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During Saturday's game against Nebraska, a Penn State fan looks on in State College, Pa.
During Saturday's game against Nebraska, a Penn State fan looks on in State College, Pa. Patrick Smith/Getty Images
Reporter Sara Ganim of The Patriot-News in Harrisburg, Pa., continues to lay out the scope of the child sex abuse scandal that has engulfed Penn State University and the many missed chances that authorities had to stop what former assistant football coach Jerry Sandusky allegedly did to many young boys.
Ganim, whose reporting has been way ahead of others,' today walks through how "clues seem to have been ignored in 1995 and 1999; an alleged victim came forward in 1998; and adults allegedly witnessed sexual assaults by Sandusky in 2000 and 2002."
It wasn't until 2008, she adds, that "Victim One ... came forward and was believed" and it wasn't until 2010 that the state attorney general's office "began to supervise the case" and the investigation picked up.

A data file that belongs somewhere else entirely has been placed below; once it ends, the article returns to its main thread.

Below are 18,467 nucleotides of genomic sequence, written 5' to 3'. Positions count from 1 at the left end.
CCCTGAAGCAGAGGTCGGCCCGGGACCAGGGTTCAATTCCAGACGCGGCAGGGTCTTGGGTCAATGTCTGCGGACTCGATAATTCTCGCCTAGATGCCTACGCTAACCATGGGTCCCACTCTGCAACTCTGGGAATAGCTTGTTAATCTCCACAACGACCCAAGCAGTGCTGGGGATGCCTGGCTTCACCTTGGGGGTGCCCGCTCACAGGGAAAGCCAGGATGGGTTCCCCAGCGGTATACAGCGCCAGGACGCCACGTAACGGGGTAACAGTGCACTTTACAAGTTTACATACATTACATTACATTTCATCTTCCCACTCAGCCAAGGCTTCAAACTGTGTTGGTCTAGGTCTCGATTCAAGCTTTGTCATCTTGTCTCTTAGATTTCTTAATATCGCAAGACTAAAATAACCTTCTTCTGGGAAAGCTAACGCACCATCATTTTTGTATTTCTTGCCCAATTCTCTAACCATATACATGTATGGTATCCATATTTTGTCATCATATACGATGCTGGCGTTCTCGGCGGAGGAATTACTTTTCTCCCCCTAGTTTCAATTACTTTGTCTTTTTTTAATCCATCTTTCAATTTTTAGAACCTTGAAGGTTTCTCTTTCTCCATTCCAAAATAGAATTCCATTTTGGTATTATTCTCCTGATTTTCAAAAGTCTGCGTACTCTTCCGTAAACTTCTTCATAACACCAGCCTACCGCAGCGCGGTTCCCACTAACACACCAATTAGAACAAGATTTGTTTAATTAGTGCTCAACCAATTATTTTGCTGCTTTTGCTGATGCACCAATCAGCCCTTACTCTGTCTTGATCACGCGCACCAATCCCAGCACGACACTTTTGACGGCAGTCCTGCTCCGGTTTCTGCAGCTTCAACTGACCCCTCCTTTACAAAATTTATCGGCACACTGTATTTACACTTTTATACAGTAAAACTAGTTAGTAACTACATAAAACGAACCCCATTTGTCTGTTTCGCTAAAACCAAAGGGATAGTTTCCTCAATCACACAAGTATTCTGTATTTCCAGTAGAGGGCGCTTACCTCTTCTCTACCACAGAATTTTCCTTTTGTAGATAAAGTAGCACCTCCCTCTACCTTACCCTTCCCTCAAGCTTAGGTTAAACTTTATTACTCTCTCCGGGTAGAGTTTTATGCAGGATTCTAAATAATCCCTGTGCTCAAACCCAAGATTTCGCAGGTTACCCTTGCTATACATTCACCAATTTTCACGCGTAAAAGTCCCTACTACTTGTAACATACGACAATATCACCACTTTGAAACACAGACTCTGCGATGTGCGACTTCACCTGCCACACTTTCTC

"We expected you just arrest people who do stuff like that," Victim One's mother told Ganim. "We didn't realize it was going to be this difficult and take this long."
Through his attorney, Sandusky has professed his innocence.
— The judge who released Sandusky on $100,000 unsecured bail has been a volunteer at the charity for at-risk children that Sandusky founded, Deadspin reports.
— Sandusky's home "borders the grounds of Lemont Elementary School, in College Township," according to StateCollege.com. School officials have added extra security. Sandusky's house was reportedly vandalized last week.